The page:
Nanomedicine Strategies for Hematological Malignancies: What Is Next?

Giuseppe Visani; Federica Loscocco; Alessandro Isidori


Nanomedicine. 2014;9(15):2415-2428. 

In This Article

Nanoparticles in Imaging

While nanoparticles are usually designed for targeted drug delivery, they can simultaneously provide diagnostic information by a variety of in vivo imaging methods (Figure 2).

Figure 2.

Characteristics of nanoparticles used for the diagnostic imaging of hematological diseases. CT: Computed tomography; NP: Nanoparticle; SPECT: Single-photon emission computed tomography.

Molecular imaging is an emerging field integrating molecular biology, chemistry and radiology in order to provide greater understanding regarding biological processes and identifying diseases based on molecular markers, which appear earlier than clinical symptoms of disease.[83]

Various techniques are used for cancer imaging, such as computed tomography (CT), x-ray imaging, MRI, PET, SPECT.[84] CT is one of the leading radiology technologies that is applied in the field of biomedical imaging. The new-generation CT contrast agents that are based on high-atomic-number materials have great potential not only because of their ability to produce contrasts that are higher than conventional contrast agents, but even more importantly because of the possibility of lowering the overall radiation exposure to patients. In order to provide longer blood circulation times, several contrast agent-loaded or -coated liposomes, polymers or micelles have been developed. Nanoparticles that are taken up by macrophages can be used for CT signal enhancement for macrophage-rich organs, such as the healthy liver, spleen and lymph nodes. The mapping of lymph nodes is very important for cancer staging and for precise determination of tumor metastasis, which could prevent unnecessary dissection surgery. As a new material, polymer-coated bismuth sulfide (Bi2S3) nanoparticles have shown superior performance to iodine as a CT contrast agent and have also demonstrated an efficient and safe profile in vivo. However, there are several challenges remaining, including the difficulty of controlling the size and surface modification of Bi2S3 nanoparticles and the toxicological risks from bismuth. Meanwhile, gold nanoparticles have generated interest as a CT contrast agent, and they have shown many advantages, such as easy control of sizes and shapes, biocompatibility, low toxicity and a high x-ray absorption coefficient.[85]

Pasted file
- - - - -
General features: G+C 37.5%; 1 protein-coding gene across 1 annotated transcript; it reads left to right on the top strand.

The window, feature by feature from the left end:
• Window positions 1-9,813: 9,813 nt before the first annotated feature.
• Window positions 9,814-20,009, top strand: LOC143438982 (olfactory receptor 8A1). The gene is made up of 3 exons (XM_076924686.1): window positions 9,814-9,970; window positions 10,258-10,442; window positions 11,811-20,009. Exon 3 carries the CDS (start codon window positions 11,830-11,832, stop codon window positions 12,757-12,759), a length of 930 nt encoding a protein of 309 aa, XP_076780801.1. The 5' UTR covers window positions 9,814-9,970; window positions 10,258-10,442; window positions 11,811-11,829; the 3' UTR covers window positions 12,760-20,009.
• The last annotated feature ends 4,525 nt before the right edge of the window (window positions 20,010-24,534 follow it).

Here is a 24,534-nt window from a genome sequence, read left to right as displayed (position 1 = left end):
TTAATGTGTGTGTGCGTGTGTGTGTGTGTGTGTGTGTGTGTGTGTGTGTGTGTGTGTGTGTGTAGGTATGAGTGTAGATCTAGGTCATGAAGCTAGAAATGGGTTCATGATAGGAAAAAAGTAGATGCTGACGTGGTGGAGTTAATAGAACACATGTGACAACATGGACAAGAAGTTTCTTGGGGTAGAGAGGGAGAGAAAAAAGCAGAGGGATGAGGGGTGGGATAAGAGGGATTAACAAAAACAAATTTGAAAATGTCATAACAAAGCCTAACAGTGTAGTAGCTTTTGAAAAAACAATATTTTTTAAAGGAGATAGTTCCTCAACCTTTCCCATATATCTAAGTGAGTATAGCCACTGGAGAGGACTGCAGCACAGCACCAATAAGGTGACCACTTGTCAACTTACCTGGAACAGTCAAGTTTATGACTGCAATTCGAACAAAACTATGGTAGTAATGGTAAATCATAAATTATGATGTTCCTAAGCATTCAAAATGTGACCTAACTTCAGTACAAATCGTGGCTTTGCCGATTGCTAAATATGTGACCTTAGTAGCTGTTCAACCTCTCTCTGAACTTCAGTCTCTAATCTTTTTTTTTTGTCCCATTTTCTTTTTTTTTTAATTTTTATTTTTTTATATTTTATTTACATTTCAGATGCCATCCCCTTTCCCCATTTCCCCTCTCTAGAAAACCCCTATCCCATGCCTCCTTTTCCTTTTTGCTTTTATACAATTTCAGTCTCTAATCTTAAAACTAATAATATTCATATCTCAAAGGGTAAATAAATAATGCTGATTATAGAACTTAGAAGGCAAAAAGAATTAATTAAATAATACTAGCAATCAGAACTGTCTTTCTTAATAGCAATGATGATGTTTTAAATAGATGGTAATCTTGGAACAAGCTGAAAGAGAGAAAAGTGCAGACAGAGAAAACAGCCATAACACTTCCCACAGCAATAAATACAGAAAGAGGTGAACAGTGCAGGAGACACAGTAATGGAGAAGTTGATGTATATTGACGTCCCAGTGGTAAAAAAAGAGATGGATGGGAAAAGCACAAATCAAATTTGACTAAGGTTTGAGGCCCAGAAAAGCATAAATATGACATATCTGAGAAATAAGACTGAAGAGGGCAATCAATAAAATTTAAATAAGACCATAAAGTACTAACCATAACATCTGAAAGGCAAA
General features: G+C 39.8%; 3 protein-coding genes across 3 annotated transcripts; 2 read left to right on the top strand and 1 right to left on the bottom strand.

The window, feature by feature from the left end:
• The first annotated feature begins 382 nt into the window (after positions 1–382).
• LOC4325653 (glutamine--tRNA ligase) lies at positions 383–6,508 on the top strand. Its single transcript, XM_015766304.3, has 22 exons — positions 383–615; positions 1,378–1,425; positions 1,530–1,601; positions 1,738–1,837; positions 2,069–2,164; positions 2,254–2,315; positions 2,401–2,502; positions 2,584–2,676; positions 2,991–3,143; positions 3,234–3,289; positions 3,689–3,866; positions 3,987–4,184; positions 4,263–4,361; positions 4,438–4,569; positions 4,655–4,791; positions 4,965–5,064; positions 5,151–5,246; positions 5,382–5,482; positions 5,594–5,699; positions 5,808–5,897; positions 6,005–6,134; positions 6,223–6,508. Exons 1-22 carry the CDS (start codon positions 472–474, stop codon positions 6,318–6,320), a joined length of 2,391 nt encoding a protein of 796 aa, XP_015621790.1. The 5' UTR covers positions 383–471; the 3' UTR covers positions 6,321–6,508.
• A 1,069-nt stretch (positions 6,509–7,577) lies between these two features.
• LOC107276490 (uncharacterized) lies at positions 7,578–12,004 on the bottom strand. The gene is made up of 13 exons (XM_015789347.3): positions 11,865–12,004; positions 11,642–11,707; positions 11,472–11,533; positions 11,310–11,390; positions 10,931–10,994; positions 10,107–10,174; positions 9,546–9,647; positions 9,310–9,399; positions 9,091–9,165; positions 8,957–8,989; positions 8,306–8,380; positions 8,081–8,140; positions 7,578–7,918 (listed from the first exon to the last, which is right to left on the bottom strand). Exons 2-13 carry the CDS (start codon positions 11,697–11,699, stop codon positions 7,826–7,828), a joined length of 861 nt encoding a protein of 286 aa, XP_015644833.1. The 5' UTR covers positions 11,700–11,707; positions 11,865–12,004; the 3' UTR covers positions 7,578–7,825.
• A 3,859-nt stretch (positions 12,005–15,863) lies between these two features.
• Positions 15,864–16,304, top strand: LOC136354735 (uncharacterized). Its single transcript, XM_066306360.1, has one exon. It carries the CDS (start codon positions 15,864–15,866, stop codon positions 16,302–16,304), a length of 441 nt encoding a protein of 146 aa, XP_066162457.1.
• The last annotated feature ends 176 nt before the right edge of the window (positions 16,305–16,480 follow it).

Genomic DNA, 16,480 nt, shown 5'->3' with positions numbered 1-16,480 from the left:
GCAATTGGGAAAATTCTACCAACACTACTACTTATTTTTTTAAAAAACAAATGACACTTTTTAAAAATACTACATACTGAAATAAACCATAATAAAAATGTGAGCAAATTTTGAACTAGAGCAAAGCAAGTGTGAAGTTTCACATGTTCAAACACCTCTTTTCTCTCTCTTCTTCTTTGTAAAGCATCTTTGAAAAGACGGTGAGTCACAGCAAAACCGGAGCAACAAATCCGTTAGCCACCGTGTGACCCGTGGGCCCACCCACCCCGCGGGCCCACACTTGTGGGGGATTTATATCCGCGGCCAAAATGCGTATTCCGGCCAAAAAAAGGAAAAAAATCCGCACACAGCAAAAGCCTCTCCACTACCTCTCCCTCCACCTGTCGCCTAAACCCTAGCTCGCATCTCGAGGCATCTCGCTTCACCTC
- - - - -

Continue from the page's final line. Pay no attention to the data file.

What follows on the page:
MRI is a noninvasive imaging modality that is able to provide much information on the inside of the body, including anatomical, physiological and even molecular information. MRI offers high contrast of soft tissues and a sufficient penetration depth to visualize the entire human body. The contrast agents that are routinely used in clinical practice are mainly paramagnetic chelates of gadolinium (Gd3+) ions. Substantial progress has been made in terms of designing and synthetizing Gd3+ ion-based MRI agents for targeted cancer imaging that can selectively target specific receptors that are overexpressed on certain cancers.[84] A problem of Gd-based agents are side effects, such as nephrogenic system fibrosis, due to the high toxicity of Gd. Iron oxide has been applied in biological systems after surface changes by biocompatible materials, such as dextran, PEG and poly(lactic-co-glycolic) acid. Iron oxide-based agents have advantages in terms of precise control, the large-scale production of diverse core sizes, low toxicity, heating effects (hyperthermia) and dragging effects by an external magnet. However, due to the negative contrast effects, it is still challenging to quantify the negative contrast effects of these agents.